I found this blog post on someone’s experience in cohousing. Perfect timing. We are having huge health issues in our household and I wonder what it would’ve been like at cohousing. Now I have more verification that leaving was the best thing for us.-
I just binge watched Netflix’s The Watcher. I was hooked the minute I saw the trailer – and it has Olivia Newton John’s song in it! Very creepy trailer. I posted the true story article a few weeks ago. I think the show did a great job at pulling at all the strings that were mentioned in the article.
The creators of the show made American Horror Story which, from what I remember, also had a haunted house. A lot of shows focus on a house making people scared and spooked. Even this show mentions how American it is to buy a house that you can not afford. The main characters were so excited about getting this big, beautiful dream home that was way out of their league. Of course that part was added for more drama – higher stakes for when everything goes terribly wrong. It reminds me of hearing stories of people spending too much to buy into cohousing. I know one family had to refinance right away. We do put a lot into our home purchases – money, hopes, dreams. Like this TV show’s true story, sometimes your dream home turns into a nightmare. In this case, and mine, it was caused by the neighbors!
The family in the Watcher receive threatening letters with specific details on how the person was watching their house. They knew their names and details. So, naturally, they suspected all their neighbors – checking out who has a view of what and who can hear them in the yard. The show elaborates on each neighbor and what makes them suspect. It has a top cast and I found it very entertaining. The show also ends exactly like the true story (which I won’t spoil) as far as who the culprit turns out to be.
Cohousing tries to be the opposite. A place where you can trust and rely on your neighbors. The trouble is that real people and problems can happen and it’s hard to deal with that as a group. For example, many people move in to age in place, but what happens when those needs become too much for the neighbors? Many families move in for the free babysitting. What happens if the free babysitter doesn’t believe in supervising kids or their older child inappropriately touches younger children – do you want that type of babysitter? SIngle moms move in so their kids can play with the other children and have a network of neighbors. What if they become the target of the community’s bully and yelled at for their child climbing trees or playing loud music (even if it wasn’t their child)? The problem isn’t the specifics of what happen but how the cohousing deals with it. Some communities don’t want to ruffle feathers so continue to let bullies bully and children hurt each other. So people leave cohouisng and you never hear from them again and the reasons. Even here in my blog where I try to be honest, I have “haters” who want me to stop talking.
I don’t want to give too much away from the show, but the family was so excited to move in and put all their investments and money on the line to buy this “safe” house in the suburbs, far from New York City. The anonymous letters scared them and soon the house seems more of a burden than an escape. There is a montage where the father commutes out of NYC and seems so beaten down arriving to their home after working so hard to keep it. We all know the rule that you are not supposed to spend more than 30% of your income on your household but that is rare these days; to stay within those means. It’d be nice and easy to just move whenever a neighbor (or house’s repairs) give you too much trouble, but financially that is not always possible. A house and a neighborhood is a commitment so we all have to decide what time, energy, and money makes it worth it or not. For the real family in the Watcher, they never even moved in. The show gives a horror twist to what could have happened if they did.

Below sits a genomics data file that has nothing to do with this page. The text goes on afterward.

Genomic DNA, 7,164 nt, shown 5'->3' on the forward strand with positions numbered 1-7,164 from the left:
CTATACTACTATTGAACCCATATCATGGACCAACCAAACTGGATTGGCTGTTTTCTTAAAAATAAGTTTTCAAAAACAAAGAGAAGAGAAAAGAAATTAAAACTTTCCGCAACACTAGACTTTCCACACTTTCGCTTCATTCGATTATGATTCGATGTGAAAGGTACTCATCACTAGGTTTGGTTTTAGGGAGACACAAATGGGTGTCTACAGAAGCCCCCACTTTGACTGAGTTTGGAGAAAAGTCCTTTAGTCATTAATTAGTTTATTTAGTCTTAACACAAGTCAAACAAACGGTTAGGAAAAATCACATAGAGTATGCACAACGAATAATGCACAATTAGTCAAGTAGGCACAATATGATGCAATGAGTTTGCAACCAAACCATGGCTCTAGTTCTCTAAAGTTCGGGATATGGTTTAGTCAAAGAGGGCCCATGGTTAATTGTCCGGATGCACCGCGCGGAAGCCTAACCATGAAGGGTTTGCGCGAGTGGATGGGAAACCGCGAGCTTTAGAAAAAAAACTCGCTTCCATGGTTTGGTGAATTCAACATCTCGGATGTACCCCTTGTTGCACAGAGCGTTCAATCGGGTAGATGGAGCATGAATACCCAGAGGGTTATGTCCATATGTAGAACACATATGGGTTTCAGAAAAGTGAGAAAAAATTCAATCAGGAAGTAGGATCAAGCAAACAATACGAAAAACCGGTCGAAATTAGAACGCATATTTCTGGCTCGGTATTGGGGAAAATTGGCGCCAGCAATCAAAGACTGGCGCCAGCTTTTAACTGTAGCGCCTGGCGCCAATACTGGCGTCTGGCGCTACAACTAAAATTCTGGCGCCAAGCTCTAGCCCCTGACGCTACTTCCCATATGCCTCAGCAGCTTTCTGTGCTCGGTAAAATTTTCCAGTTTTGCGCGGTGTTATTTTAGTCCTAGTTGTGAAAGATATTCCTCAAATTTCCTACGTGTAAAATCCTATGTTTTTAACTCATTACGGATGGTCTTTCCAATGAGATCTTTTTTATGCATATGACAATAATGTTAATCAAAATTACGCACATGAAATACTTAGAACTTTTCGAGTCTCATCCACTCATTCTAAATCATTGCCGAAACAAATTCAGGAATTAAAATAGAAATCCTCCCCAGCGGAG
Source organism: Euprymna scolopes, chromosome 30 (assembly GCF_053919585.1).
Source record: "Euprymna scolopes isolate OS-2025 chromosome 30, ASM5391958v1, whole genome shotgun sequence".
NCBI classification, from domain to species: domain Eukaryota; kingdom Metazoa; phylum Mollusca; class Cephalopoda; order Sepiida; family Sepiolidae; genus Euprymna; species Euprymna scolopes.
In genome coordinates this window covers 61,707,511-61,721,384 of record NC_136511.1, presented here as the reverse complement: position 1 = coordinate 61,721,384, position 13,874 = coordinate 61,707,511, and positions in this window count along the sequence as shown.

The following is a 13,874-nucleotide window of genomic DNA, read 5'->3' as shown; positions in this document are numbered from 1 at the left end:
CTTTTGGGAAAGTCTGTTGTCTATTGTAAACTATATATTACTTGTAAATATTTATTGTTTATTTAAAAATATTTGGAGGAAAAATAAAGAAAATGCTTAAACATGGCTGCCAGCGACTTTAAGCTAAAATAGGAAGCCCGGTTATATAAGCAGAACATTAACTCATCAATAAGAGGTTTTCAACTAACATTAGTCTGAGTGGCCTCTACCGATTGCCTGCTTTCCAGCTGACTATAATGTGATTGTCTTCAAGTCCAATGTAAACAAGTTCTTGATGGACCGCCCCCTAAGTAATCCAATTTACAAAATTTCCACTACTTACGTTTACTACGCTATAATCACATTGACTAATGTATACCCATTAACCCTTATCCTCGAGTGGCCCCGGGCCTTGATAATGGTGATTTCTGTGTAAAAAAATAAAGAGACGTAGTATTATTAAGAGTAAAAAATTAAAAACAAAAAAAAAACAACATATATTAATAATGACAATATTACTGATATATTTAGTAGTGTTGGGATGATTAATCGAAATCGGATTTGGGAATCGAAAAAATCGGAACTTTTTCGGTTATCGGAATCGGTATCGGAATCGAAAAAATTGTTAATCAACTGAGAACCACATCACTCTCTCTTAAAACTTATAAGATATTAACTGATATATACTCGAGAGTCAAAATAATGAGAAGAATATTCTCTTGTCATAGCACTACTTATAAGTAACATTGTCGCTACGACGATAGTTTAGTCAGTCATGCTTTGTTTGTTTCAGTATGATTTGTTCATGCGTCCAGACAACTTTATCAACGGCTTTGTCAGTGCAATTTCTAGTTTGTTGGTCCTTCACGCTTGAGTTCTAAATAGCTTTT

The book is based on cult/toxic group research and contains many Interviews of cult survivors who were brought into the cult as children (or born in).
The first chapter is called We Weren’t There by Choice. That’s how I started to feel about cohousing. The parents choose to be there, not the children. And, like me, they thought it was perfect for children – running from house to house, common areas and playgrounds, always having a playmate, having mentors of all ages, having non-relative grandparent-like figures. However, I didn’t consider the dark side. Parenting styles that clash and kids being negatively influenced by each other. Kid culture being too violent and scary and not kind and not enough parents trying to guide them. More Lord of the Flies. Kids that ran around and made all ages angry so most did not become loving grandparent figures (and the whole community overjoys when the problem kids and parents finally leave). Lastly, many intentional communities, like cults, end up with some sort of sexual abuse accusation, incident, or outright years of abuse.
Cults are not obvious all the time. Sometimes they creep up on communities dedicated to things like yoga or meditation. They said in the book that meditation can be overused and can cause negative consequences. In the book they say that many studies say that lengthy meditation sessions can erupt underlying conditions and can cause depression, grandiosity,
anxiety, dissociation, paranoia and hallucinations. So, a cohousing group could slip into cult like tendencies since they start off with common, innocent goals also.
One thing I see in common is that cult members become dedicated to the cult and other adults so children can be dropped off with others frequently. In a group, you trust one another so you assume they will take care of your children, but predators abuse that trust. Also, cult members will leave breast feeding babies or young children with others for long periods of time – even months as the adults are sent elsewhere. In Leah Reminin’s show, she points out over and over again that everyone must be dedicated to the cult, not their parents nor family. Children must behave appropriately for the cult. Cohousing, hopefully, wouldn’t be like this, but I did see the tendency of some adults feeling more interested in socializing with other adults and didn’t seem to notice what their children did, where they were, or assumed someone else in the neighborhood would keep an eye on them – without asking. I admit this was one of my concerns about moving in because I know myself. As a parent of young children I craved for adult conversation and connections, so when I’d go to events, sometimes I’d loose track of my own children. I wondered how I would balance that in a cohousing where I’d be around adults all the time. It wasn’t terrible or dangerous for our family, but sometimes I was uncomfortable about the youngest kids running around and some were caught crossing the street or playing with snakes, among other things, as the parents were busy elsewhere.